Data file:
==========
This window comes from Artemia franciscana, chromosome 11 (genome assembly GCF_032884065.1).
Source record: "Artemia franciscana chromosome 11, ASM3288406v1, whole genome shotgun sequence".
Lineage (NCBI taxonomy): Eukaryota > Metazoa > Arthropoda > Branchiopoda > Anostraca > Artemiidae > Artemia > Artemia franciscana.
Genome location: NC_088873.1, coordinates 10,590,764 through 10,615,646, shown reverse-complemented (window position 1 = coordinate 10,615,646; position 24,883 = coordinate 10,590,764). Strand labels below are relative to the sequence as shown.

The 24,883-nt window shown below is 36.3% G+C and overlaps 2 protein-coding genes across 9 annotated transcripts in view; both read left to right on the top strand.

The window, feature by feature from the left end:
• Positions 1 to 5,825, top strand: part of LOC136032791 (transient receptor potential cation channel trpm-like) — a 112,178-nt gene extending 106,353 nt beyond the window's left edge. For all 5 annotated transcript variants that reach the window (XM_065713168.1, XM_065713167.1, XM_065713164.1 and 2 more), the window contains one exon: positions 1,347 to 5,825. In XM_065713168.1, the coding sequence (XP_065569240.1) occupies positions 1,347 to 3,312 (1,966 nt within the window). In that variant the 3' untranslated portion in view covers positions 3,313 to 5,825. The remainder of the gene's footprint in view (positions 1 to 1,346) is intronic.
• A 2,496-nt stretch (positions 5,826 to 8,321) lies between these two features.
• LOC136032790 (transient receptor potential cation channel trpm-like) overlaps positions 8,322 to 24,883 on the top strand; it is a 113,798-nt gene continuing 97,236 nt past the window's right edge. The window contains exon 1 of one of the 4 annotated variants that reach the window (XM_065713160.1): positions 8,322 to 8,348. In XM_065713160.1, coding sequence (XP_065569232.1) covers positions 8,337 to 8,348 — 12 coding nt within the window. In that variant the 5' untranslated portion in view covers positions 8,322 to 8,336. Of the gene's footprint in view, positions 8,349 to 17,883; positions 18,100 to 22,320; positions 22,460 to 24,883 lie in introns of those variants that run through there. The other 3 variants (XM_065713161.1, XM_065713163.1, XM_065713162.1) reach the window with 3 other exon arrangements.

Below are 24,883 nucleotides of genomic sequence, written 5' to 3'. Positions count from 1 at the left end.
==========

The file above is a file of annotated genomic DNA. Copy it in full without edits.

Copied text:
This window comes from Artemia franciscana, chromosome 11 (genome assembly GCF_032884065.1).
Source record: "Artemia franciscana chromosome 11, ASM3288406v1, whole genome shotgun sequence".
Lineage (NCBI taxonomy): Eukaryota > Metazoa > Arthropoda > Branchiopoda > Anostraca > Artemiidae > Artemia > Artemia franciscana.
Genome location: NC_088873.1, coordinates 10,590,764 through 10,615,646, shown reverse-complemented (window position 1 = coordinate 10,615,646; position 24,883 = coordinate 10,590,764). Strand labels below are relative to the sequence as shown.

The 24,883-nt window shown below is 36.3% G+C and overlaps 2 protein-coding genes across 9 annotated transcripts in view; both read left to right on the top strand.

The window, feature by feature from the left end:
• Positions 1 to 5,825, top strand: part of LOC136032791 (transient receptor potential cation channel trpm-like) — a 112,178-nt gene extending 106,353 nt beyond the window's left edge. For all 5 annotated transcript variants that reach the window (XM_065713168.1, XM_065713167.1, XM_065713164.1 and 2 more), the window contains one exon: positions 1,347 to 5,825. In XM_065713168.1, the coding sequence (XP_065569240.1) occupies positions 1,347 to 3,312 (1,966 nt within the window). In that variant the 3' untranslated portion in view covers positions 3,313 to 5,825. The remainder of the gene's footprint in view (positions 1 to 1,346) is intronic.
• A 2,496-nt stretch (positions 5,826 to 8,321) lies between these two features.
• LOC136032790 (transient receptor potential cation channel trpm-like) overlaps positions 8,322 to 24,883 on the top strand; it is a 113,798-nt gene continuing 97,236 nt past the window's right edge. The window contains exon 1 of one of the 4 annotated variants that reach the window (XM_065713160.1): positions 8,322 to 8,348. In XM_065713160.1, coding sequence (XP_065569232.1) covers positions 8,337 to 8,348 — 12 coding nt within the window. In that variant the 5' untranslated portion in view covers positions 8,322 to 8,336. Of the gene's footprint in view, positions 8,349 to 17,883; positions 18,100 to 22,320; positions 22,460 to 24,883 lie in introns of those variants that run through there. The other 3 variants (XM_065713161.1, XM_065713163.1, XM_065713162.1) reach the window with 3 other exon arrangements.

Below are 24,883 nucleotides of genomic sequence, written 5' to 3'. Positions count from 1 at the left end.